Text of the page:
In Order. Not Hypocrites

November 5, 2017. Matthew 23, Luke 20-21.


Hypocrites!  How often is this term used to describe individuals in a church?  Most of us have probably heard the statement, “I don’t go to church because it is full of hypocrites.”  As we see today, hypocrites among God’s people is nothing new.  Jesus, addressing the “religious” scribes and Pharisees, calls them hypocrites seven times.  In doing so He provides examples of their hypocrisy.

Matthew 23:23Woe to you, scribes and Pharisees, hypocrites! For you pay tithe of mint and anise and cummin, and have neglected the weightier matters of the law: justice and mercy and faith. These you ought to have done, without leaving the others undone.”

Matthew 23:25Woe to you, scribes and Pharisees, hypocrites! For you cleanse the outside of the cup and dish, but inside they are full of extortion and self-indulgence.

Matthew 23:28Even so you also outwardly appear righteous to men, but inside you are full of hypocrisy and lawlessness.”

Here is where most people are wrong when it comes to the church being full of hypocrites. Looking at the outward actions of church members they may see actions of sin but these actions do not necessarily define a person as a hypocrite.  That church member, who they point to as a hypocrite, may simply be a person who struggles with sin.  Even the apostle Paul struggled with sin in his life. (Romans 7:14-25)  What Jesus shows is how a hypocrite is one who looks good on the outside, but what is going on in their hearts and desires is self-indulgence and lawlessness.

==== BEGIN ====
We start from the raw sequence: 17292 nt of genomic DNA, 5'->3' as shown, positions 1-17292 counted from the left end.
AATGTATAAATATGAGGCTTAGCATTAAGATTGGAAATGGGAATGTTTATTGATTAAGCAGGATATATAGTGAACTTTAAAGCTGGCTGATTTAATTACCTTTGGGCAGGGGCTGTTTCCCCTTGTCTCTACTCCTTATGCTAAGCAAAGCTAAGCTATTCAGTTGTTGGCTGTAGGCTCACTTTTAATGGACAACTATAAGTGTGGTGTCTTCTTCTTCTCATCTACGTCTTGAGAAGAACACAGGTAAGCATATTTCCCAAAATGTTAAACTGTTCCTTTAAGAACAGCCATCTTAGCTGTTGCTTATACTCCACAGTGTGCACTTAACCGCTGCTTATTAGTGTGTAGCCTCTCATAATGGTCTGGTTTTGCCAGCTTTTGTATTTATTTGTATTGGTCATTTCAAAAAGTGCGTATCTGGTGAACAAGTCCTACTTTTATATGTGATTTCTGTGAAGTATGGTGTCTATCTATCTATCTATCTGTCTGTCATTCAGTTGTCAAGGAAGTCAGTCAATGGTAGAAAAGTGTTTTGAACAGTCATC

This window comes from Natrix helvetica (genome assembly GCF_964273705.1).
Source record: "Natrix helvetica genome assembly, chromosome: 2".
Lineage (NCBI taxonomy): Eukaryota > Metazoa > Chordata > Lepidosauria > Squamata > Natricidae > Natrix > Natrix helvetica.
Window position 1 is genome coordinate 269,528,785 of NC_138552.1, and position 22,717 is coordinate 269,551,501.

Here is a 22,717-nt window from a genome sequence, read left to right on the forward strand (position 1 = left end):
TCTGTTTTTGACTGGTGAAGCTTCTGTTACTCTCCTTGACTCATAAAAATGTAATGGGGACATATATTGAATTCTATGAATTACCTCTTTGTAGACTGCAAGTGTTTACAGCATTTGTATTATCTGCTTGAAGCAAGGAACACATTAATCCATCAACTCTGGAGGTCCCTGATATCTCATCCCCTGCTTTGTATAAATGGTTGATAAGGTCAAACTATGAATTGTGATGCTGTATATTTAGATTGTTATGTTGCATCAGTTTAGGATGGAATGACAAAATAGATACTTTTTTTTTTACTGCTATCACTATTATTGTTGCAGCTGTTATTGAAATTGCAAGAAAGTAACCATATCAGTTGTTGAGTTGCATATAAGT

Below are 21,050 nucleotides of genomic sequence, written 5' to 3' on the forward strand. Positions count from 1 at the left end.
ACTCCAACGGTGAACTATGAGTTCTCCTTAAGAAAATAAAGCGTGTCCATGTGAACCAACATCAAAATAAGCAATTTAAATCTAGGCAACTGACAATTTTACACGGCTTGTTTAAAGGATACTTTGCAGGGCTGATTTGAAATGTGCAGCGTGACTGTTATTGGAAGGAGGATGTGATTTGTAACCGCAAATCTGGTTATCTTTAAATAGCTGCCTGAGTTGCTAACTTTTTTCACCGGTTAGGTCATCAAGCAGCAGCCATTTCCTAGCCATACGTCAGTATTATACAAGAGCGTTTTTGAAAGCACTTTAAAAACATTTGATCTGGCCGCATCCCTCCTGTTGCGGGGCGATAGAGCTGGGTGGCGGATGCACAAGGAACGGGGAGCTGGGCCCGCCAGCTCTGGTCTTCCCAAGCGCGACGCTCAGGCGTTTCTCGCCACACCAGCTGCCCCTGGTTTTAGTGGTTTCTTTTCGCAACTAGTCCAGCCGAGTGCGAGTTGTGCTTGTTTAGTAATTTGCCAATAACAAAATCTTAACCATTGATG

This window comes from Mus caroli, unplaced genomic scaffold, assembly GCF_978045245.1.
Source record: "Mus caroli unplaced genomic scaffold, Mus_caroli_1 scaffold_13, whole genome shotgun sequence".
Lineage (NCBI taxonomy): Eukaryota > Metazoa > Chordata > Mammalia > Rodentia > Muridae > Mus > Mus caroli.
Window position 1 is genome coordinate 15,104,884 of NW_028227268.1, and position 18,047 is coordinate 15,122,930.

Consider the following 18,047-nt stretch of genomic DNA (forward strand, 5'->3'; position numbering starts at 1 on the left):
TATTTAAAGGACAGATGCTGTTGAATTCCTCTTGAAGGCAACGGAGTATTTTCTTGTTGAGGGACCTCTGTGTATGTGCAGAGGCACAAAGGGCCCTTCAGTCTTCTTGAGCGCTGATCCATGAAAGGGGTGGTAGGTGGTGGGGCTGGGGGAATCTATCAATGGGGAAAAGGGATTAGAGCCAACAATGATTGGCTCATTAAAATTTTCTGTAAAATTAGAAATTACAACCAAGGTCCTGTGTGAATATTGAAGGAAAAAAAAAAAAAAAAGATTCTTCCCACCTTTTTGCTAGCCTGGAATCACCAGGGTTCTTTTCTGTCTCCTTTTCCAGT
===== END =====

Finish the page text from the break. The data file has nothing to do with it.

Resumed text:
To individuals who condemn believers as hypocrites it is often because the believer has done something that has dirtied the outside of the cup.  They have done something that does not appear righteous.  But in their heart, the believer desired not to do a wrong, but they stumbled and did what they desired not to do.  The stumble is sad, but it is not being a hypocrite.

One who is not a hypocrite is one who cares about the weightier matters.  In their heart is the desire for justice, or what is right, mercy or kindness and faith or faithfulness.  That is how they desire to live their life and how they desire to be toward God and others.  As a result most of their actions will be actions of justice, mercy and faith, apart from the occasional stumble.  That should be the plan we have for our daily life on the inside because that is what will then also be seen on the “outside.”

Robert McClendon

Bob McClendon grew up in Pennsylvania, spent most of his adulthood in Colorado, and is now ready to learn how to be a Texan. He married his high school sweetheart, Tracy, in 1975. They have two...more